In addition to the abovementioned bank accounts, the first applicant has the following positive balances; Bank Windhoek savings account which at 20 November 2018 stood at N$ 95 911.78, and First National Bank account which at 24 July 2018 stood at N$ 2 839.44. As a retired business man and farmer, he stated that his only fixed income is a monthly pension in the amount of N$ 1 250.
 The first applicant further stated that, consequent upon the drought, he had to sell 12 heads of cattle and, as a result of the preservation order, he cannot and have not bought any animals. His periodic income from his farming has, so he stated, been almost nullified by reason of the continuing drought in the country. Lastly, in respect of his farming, he stated that his monthly expenses average N$ 55 800.
 Regarding the finances of the second applicant, the first applicant stated that her finances are irrelevant to a determination of this application as they keep their financial affairs separate. He nonetheless proceeded to explain that money that she gives him comes in the form of a repayable loan. He furthermore stated that she earns a monthly pension of N$ 1 250 ; a N$ 300,000 pension reinvestment with FNB on which she receives monthly payments in an undisclosed amount; Bank Windhoek cheque account with closing balance of N$ 73 144.43 as at 04 August 2018; FNB cheque account with closing balance of N$ 9 284.74 as at 03 May 2018; Standard Bank cheque account with closing balance of N$ 94 133.73 as at 04 August 2018. He stated that these are the funds his wife uses for her daily expenses.
 As far as monthly expenses are concerned, the first applicant stated: N$ 9 000 per month in respect of rates and taxes; N$ 22 000 per month in respect of medical aid and insurance; N$ 35 000 per month in respect of the second applicant’s day-to-day living expenses; N$ 25 000 per month in respect of his own day-to-day living expenses.
 As regards to their assets, the first applicant stated that their joint fixed assets are worth approximately N$ 14 000 000 and have long term liabilities of N$ 153 790.
 In respect of legal expenses, the first applicant averred that an amount of N$ 250 000 was deposited, which he loaned from his children and a new invoice awaited him in the amount of N$ 295 343-18. He furthermore stated that though his legal practitioners requested a deposit of N$ 250 000, the counsel has agreed to delay the sending of invoices until after the outcome of this application.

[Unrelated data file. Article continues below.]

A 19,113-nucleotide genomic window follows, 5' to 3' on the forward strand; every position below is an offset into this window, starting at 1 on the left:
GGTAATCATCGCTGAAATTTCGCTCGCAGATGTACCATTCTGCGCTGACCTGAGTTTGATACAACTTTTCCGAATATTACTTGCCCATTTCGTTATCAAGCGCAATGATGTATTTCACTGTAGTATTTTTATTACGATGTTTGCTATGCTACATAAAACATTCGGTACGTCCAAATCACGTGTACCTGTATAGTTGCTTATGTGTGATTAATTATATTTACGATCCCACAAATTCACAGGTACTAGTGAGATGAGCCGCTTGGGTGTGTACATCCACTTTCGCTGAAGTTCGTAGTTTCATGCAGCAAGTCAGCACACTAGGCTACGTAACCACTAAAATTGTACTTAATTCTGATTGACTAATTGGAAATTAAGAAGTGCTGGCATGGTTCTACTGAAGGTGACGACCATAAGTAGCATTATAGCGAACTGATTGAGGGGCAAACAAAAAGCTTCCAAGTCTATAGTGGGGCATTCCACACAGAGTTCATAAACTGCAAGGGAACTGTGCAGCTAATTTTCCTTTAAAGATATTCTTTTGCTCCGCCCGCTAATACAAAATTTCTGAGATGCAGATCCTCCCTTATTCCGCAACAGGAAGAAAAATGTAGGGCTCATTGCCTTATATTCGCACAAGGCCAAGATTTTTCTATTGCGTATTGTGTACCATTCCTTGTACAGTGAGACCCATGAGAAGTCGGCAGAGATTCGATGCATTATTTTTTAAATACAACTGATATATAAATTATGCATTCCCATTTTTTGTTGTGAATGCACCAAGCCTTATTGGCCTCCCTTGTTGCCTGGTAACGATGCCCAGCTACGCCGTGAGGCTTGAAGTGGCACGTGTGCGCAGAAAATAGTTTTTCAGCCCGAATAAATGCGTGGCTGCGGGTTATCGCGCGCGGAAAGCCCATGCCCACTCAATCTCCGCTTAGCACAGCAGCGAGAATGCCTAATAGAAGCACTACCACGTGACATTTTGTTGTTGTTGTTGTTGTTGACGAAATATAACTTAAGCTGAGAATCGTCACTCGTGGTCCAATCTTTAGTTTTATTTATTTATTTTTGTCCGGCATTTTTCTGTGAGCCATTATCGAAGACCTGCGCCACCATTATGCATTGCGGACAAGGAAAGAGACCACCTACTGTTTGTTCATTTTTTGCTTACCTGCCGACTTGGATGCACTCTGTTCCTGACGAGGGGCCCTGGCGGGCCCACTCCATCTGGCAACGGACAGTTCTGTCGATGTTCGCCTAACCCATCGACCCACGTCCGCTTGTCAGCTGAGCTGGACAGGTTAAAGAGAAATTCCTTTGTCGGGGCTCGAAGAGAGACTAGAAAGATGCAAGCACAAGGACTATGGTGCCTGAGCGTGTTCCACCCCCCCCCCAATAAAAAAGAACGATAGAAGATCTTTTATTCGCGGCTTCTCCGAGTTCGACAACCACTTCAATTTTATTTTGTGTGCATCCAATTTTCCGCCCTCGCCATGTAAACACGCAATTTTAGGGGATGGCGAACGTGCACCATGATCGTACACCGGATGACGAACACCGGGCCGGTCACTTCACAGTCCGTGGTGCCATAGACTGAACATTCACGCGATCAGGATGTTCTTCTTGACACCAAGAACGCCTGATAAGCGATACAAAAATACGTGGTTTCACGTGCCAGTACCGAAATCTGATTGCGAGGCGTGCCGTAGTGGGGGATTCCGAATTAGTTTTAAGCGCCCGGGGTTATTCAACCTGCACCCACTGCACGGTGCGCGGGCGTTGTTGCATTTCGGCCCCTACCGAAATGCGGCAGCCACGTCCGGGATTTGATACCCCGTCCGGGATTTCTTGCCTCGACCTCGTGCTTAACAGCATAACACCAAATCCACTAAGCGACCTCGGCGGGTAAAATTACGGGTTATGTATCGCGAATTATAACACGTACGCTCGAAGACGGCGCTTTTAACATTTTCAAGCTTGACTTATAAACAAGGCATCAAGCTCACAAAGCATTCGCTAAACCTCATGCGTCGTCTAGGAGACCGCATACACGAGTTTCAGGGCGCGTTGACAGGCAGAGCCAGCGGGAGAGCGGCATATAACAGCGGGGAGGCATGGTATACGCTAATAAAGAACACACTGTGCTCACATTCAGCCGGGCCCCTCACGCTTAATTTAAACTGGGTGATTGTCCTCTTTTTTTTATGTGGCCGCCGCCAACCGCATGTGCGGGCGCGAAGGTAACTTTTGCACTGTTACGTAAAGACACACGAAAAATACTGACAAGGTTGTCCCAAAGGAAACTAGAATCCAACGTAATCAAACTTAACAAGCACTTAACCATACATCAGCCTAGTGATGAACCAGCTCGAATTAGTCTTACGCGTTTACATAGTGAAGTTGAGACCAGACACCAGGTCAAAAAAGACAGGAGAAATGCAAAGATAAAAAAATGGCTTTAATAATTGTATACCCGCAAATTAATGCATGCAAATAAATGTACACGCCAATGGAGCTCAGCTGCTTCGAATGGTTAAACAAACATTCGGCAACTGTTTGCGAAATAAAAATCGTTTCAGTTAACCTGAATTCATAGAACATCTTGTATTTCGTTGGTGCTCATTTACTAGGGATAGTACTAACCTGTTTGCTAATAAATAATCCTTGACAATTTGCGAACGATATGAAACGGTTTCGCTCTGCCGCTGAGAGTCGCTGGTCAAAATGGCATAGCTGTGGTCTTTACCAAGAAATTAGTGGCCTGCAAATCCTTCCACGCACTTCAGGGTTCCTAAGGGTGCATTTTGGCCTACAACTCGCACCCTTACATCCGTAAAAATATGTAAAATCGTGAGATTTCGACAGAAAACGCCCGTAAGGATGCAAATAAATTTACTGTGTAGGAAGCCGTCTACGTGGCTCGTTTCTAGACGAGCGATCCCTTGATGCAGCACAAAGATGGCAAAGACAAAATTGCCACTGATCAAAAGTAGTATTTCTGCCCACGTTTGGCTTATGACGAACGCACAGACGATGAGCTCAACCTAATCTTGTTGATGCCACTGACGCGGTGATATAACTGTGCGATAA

The first applicant furthermore stated that the growth on the preserved Capricorn investment account is what was used by the applicants to defray their day to day expenses.
 In opposition to the applicant’s rescission application, the Prosecutor-General in her answering papers attacked the applicants’ averments on various scores, amongst others, a dispute about the veracity of the applicant’s balance sheet; variations in valuation figures of immoveable properties; absence of documentary proof to support the claimed values; failure to fully disclose all bank accounts and other earning interests; an omission to provide a register in respect of the cattle or the value of the cattle, inconsistencies between monthly withdrawals prior to preservation with those claimed to be monthly expenses in these proceedings; failure to disclose a N$ 2 900 000 investment at Point Break; that applicants business ‘Club Vaganza’ is still operational and that the second applicant was admitted to and discharged from hospital prior to the preservation order obtained and not as deposed in the applicant’s founding affidavit, shortly after the grant of the preservation order.
 The applicants in reply contended it was bare denials that the Prosecutor-General raised. Applicants however specifically refuted the suspicions that the applicant’s business ‘Club Vaganza’, was still operational after the sale of the property. The first applicant explained that the name ‘Vaganza’ is used by their family in other instances also. He referred to two more accounts that contain the name ‘Vaganza’ namely the account of ‘Club Vaganza CC’ wherein their four children are the members, as well as ‘Vaganza Investment CC’ which was established by two of the applicants’ children. The first applicant also referred to the existence of an arrangement whereby their children pay the rates and taxes of the applicant’s properties in Kariba Street and Academia, for which they then reimburse the money into the account of ‘Club Vaganza CC’.
 In addition, the first applicant gave an explanation with regard to the N$ 2 900 000 allegation of an investment with Point Break during 2017. The explanation given was that it was a loan to the Chief Executive Officer of Point Break, who is the adopted child of the applicants and who used the funds to buy shares in Point Break and for a property development project in northern Namibia. The applicant has not given any further details regarding this loan, for example the terms or dates of repayment.